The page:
I'm sure Miss Colombia will be rightly ticked off for a while - not because she "lost" a contest that was never a contest to begin with. But because she'll forever be known as a pawn in an ill-conceived attempt to convince us that "competitions" like this are anything but the sad spectacles of yesteryear they've always been. Not even a globe-spanning controversy can change the brutal reality.

Your turn: What would you do if you won the crown?

Here's why you should play in traffic

Right of way
Toronto, ON
August 2015
For one last kick at Thematic's parallel theme, head here
Rather unintentionally, this week's parallel theme seemed to involve a disproportionate percentage of railway and roadway photos. In retrospect, they're probably some of the riskier pictures I've taken in my life. Not daredevil-risky, but enough to get people's attention.

I'm not about to pull a Nik Wallenda and stick a GoPro on my head as I attempt to cross from one skyscraper to another on a tightrope. But I do believe in doing what it takes to get the shot even if it means elevating one's heart rate from 60 bpm to 80. In photography as in life, a little bit of energy can't be a bad thing.

Besides, if you never step out there, you'll never know what you might have brought home. Life is meant to be lived, not preserved in a jar.

Your turn: Tell us about a time when you took a risk and it paid off.

On individuality

"You laugh at me because I'm different, I laugh at you because you're all the same."
Jonathan Davis
If you've never been one to follow the crowd for the sake of fitting in, this one's for you.

Your turn: Do you follow the crowd or do you march to the beat of your own drummer? Why?

Sunday, December 20, 2015

On looking out for others

"Remember that everyone you meet is afraid of something, loves something, and has lost something."
H. Jackson Brown Jr.
My $0.02: Most people are too busy with the minutiae of their own lives to bother paying attention to the backstories of others. That strikes me as incredibly sad, because I'm guessing most of the world's grittier spots would be smoothed out if we had a little more empathy. What's your take?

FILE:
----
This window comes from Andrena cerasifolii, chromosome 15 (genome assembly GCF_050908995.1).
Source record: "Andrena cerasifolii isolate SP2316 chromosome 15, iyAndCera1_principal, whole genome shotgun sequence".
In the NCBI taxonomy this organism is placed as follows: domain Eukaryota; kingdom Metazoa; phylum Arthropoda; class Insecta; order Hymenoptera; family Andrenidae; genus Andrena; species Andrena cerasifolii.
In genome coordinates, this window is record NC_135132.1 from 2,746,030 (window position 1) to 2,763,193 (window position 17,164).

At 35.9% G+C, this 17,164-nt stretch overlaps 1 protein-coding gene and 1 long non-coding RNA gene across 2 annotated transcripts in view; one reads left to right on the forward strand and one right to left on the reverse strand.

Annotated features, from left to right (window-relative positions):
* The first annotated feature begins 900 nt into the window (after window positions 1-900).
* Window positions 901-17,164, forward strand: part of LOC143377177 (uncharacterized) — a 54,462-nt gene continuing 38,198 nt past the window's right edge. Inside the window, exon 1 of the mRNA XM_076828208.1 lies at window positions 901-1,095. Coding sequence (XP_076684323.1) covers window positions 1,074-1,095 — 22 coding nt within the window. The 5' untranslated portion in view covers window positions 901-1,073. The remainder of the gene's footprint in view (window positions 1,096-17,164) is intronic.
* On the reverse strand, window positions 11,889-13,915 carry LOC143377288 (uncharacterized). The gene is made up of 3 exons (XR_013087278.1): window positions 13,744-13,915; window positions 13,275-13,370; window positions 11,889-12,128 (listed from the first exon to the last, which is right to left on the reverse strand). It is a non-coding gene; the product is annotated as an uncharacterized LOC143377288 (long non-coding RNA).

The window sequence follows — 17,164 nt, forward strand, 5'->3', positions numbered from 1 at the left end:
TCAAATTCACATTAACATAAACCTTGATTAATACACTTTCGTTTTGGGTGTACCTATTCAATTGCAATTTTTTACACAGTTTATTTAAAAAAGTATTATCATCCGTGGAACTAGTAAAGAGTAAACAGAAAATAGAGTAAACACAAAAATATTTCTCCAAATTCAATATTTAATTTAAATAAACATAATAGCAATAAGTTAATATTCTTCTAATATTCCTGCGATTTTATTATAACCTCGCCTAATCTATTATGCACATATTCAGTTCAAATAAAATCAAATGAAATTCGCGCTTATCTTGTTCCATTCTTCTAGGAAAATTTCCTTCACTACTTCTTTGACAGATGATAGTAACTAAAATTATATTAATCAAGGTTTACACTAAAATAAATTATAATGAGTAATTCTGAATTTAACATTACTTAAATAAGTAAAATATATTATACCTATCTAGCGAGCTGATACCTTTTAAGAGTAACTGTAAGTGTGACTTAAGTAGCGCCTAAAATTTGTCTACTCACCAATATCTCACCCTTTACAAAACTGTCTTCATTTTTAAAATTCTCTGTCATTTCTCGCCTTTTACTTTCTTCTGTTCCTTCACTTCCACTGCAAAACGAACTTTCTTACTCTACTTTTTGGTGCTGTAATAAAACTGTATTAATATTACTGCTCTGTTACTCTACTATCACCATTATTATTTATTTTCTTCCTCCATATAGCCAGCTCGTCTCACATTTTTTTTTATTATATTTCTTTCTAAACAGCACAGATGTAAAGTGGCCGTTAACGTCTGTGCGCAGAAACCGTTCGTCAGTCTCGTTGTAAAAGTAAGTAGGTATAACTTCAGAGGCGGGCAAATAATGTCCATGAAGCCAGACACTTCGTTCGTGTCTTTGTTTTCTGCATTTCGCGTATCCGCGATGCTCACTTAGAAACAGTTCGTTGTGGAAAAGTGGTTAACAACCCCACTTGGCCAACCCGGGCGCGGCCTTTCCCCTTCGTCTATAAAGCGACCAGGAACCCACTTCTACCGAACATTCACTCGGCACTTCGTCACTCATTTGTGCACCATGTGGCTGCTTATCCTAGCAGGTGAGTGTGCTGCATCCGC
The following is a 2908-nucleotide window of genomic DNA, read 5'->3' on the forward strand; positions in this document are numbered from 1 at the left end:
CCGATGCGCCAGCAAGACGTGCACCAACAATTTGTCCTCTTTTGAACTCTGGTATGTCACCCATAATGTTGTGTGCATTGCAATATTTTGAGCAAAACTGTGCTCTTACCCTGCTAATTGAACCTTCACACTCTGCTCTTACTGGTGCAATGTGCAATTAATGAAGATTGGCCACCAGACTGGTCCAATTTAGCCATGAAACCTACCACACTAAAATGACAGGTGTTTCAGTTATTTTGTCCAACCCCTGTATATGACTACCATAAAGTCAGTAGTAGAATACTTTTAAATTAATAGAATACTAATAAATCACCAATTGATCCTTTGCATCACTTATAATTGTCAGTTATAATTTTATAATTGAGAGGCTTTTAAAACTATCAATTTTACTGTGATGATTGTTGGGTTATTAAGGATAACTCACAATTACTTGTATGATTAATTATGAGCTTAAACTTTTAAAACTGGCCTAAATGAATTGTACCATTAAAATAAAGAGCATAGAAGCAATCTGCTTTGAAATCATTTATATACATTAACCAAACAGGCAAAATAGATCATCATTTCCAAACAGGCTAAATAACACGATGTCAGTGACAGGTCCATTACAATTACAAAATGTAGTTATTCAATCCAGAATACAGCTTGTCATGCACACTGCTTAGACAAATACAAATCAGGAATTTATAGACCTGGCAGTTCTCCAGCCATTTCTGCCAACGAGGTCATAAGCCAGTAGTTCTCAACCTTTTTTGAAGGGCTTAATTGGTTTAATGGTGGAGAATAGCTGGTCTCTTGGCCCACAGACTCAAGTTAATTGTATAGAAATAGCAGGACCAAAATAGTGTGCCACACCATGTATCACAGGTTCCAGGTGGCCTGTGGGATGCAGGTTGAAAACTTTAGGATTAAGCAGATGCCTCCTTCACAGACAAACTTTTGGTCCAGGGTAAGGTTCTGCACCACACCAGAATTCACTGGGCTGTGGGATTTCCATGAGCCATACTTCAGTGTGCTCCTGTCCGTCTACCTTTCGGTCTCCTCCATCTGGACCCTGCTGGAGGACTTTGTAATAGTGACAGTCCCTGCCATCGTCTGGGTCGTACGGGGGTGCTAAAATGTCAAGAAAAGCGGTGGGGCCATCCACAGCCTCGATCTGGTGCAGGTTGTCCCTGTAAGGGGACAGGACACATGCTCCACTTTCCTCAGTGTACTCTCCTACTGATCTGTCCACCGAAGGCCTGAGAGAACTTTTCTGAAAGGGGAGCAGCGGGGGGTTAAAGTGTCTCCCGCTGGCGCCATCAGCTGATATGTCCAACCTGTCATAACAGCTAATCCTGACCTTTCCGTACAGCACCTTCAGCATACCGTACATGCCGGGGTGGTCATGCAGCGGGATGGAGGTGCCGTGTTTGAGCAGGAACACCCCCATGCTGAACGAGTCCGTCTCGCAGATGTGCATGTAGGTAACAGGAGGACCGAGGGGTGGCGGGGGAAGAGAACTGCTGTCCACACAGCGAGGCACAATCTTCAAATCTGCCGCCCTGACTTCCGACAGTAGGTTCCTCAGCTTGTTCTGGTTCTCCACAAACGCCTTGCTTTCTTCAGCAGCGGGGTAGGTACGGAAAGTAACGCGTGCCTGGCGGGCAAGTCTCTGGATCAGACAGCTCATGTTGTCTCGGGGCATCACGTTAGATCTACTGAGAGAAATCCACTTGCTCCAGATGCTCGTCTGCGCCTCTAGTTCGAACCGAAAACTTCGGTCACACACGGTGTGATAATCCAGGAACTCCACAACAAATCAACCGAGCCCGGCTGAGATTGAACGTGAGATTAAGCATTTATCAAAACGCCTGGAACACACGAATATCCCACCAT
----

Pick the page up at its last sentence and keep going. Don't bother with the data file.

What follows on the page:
Friday, December 18, 2015

The one where I don't get killed by a passing train

In the heat of the day
London, ON
August 2015
Please click here for more parallel Thematic
This is one of those pictures that could get me into trouble. While I am absolutely aware of the dangers of being anywhere near railroad tracks, I'm not above pre-composing the shot in my head, pre-setting everything on my camera, then phantom-shooting it from the sidelines before looking - and listening - both ways too many times to count and stepping onto the tracks, tripping the shutter and stepping off.

Total time between the steel: About 4 seconds. I'm pretty sure I wasn't in any more mortal danger than I was when, say, riding my bike on a London-area road. I'll let you know if Canadian Pacific sends a lawyer's letter my way.

Safety concerns aside, I wanted to take this shot - if you're familiar with London, it's taken looking west from the intersection of St. George and Piccadilly - because it was a baking-hot day, and that does delightful things to the air just above ground level, especially on hard, gravel or otherwise industrialized surfaces. It doesn't get more industrialized than a railbed, so I planned the moment and took a chance. And the shot.

It was so worth it.

Your turn: Do you ever push the bounds a bit - safety, taste or otherwise - when you're shooting pictures?

On laughter and light

"Laughter is the sun that drives winter from the human face."
Victor Hugo
So what does it take to make you laugh?

Wednesday, December 16, 2015

The most depressing corridor. Ever.

Tile, concrete, and little else
London, ON
May 2015
Thematic. Parallel. Here.
I find it hard to believe the architects who came up with this "design" were happy with the result. I just don't see them finishing up their drawings at the end of the day before excitedly high-fiving each other in professional triumph. If their goal was to inspire Eeyore to wander alone into the desert, mission accomplished.

This is as far from triumph as it gets, a built-to-a-price compromise made sadder by the fact that it's the norm rather than the exception. We can do better than building structures that look tired before the first coat of paint dries.

Tuesday, December 15, 2015

On being annoying

"You can't achieve anything without getting in someone's way. You can't be detached and effective."
Abba Eban

Monday, December 14, 2015

Thematic Photographic 359 - Parallel

Parallel lines don't tend to occur on their own in nature, which probably explains why they're so much fun to shoot when we come across them in the urban landscape.

So for the next week, I'm hoping we get in touch with our inner geometric beings and shoot pictures of parallel lines or objects. As always, how you make the theme your own is entirely up to you, and there are no rights or wrongs.